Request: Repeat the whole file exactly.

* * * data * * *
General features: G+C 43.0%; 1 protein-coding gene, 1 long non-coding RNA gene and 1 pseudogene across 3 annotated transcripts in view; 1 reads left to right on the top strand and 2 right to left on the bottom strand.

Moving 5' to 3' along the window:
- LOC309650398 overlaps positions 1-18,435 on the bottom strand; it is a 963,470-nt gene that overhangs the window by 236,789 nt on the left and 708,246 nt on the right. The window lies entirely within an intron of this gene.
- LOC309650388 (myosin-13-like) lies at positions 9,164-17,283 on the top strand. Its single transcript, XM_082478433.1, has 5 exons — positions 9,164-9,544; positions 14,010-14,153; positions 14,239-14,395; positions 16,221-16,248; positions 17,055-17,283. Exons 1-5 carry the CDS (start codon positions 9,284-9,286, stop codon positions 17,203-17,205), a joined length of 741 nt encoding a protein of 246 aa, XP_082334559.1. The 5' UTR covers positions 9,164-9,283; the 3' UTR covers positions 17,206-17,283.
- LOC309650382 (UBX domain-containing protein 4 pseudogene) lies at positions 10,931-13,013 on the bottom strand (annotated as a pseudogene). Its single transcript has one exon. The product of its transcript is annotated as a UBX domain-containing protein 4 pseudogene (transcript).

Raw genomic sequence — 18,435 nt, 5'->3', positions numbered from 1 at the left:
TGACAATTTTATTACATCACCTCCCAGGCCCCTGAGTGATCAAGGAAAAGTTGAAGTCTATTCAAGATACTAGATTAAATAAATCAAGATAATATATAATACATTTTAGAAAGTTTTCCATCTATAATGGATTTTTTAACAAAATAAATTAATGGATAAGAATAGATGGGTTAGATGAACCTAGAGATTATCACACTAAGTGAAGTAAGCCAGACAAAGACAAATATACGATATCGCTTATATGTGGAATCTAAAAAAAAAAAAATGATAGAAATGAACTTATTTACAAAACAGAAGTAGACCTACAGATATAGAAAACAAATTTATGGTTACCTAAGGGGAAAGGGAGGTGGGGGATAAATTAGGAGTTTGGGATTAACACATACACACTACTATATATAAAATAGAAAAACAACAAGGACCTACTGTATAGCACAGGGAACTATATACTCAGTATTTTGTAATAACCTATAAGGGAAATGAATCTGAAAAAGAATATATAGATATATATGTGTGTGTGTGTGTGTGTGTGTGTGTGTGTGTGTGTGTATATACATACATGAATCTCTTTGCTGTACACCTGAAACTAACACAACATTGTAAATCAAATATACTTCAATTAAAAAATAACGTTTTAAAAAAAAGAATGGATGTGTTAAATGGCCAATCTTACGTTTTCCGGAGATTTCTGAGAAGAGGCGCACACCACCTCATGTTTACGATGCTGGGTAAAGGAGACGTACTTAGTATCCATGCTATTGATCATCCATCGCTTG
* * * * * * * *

General features: G+C 43.0%; 1 protein-coding gene, 1 long non-coding RNA gene and 1 pseudogene across 3 annotated transcripts in view; 1 reads left to right on the top strand and 2 right to left on the bottom strand.

Moving 5' to 3' along the window:
- LOC309650398 overlaps positions 1-18,435 on the bottom strand; it is a 963,470-nt gene that overhangs the window by 236,789 nt on the left and 708,246 nt on the right. The window lies entirely within an intron of this gene.
- LOC309650388 (myosin-13-like) lies at positions 9,164-17,283 on the top strand. Its single transcript, XM_082478433.1, has 5 exons — positions 9,164-9,544; positions 14,010-14,153; positions 14,239-14,395; positions 16,221-16,248; positions 17,055-17,283. Exons 1-5 carry the CDS (start codon positions 9,284-9,286, stop codon positions 17,203-17,205), a joined length of 741 nt encoding a protein of 246 aa, XP_082334559.1. The 5' UTR covers positions 9,164-9,283; the 3' UTR covers positions 17,206-17,283.
- LOC309650382 (UBX domain-containing protein 4 pseudogene) lies at positions 10,931-13,013 on the bottom strand (annotated as a pseudogene). Its single transcript has one exon. The product of its transcript is annotated as a UBX domain-containing protein 4 pseudogene (transcript).

Raw genomic sequence — 18,435 nt, 5'->3', positions numbered from 1 at the left:
TGACAATTTTATTACATCACCTCCCAGGCCCCTGAGTGATCAAGGAAAAGTTGAAGTCTATTCAAGATACTAGATTAAATAAATCAAGATAATATATAATACATTTTAGAAAGTTTTCCATCTATAATGGATTTTTTAACAAAATAAATTAATGGATAAGAATAGATGGGTTAGATGAACCTAGAGATTATCACACTAAGTGAAGTAAGCCAGACAAAGACAAATATACGATATCGCTTATATGTGGAATCTAAAAAAAAAAAAATGATAGAAATGAACTTATTTACAAAACAGAAGTAGACCTACAGATATAGAAAACAAATTTATGGTTACCTAAGGGGAAAGGGAGGTGGGGGATAAATTAGGAGTTTGGGATTAACACATACACACTACTATATATAAAATAGAAAAACAACAAGGACCTACTGTATAGCACAGGGAACTATATACTCAGTATTTTGTAATAACCTATAAGGGAAATGAATCTGAAAAAGAATATATAGATATATATGTGTGTGTGTGTGTGTGTGTGTGTGTGTGTGTGTGTGTATATACATACATGAATCTCTTTGCTGTACACCTGAAACTAACACAACATTGTAAATCAAATATACTTCAATTAAAAAATAACGTTTTAAAAAAAAGAATGGATGTGTTAAATGGCCAATCTTACGTTTTCCGGAGATTTCTGAGAAGAGGCGCACACCACCTCATGTTTACGATGCTGGGTAAAGGAGACGTACTTAGTATCCATGCTATTGATCATCCATCGCTTG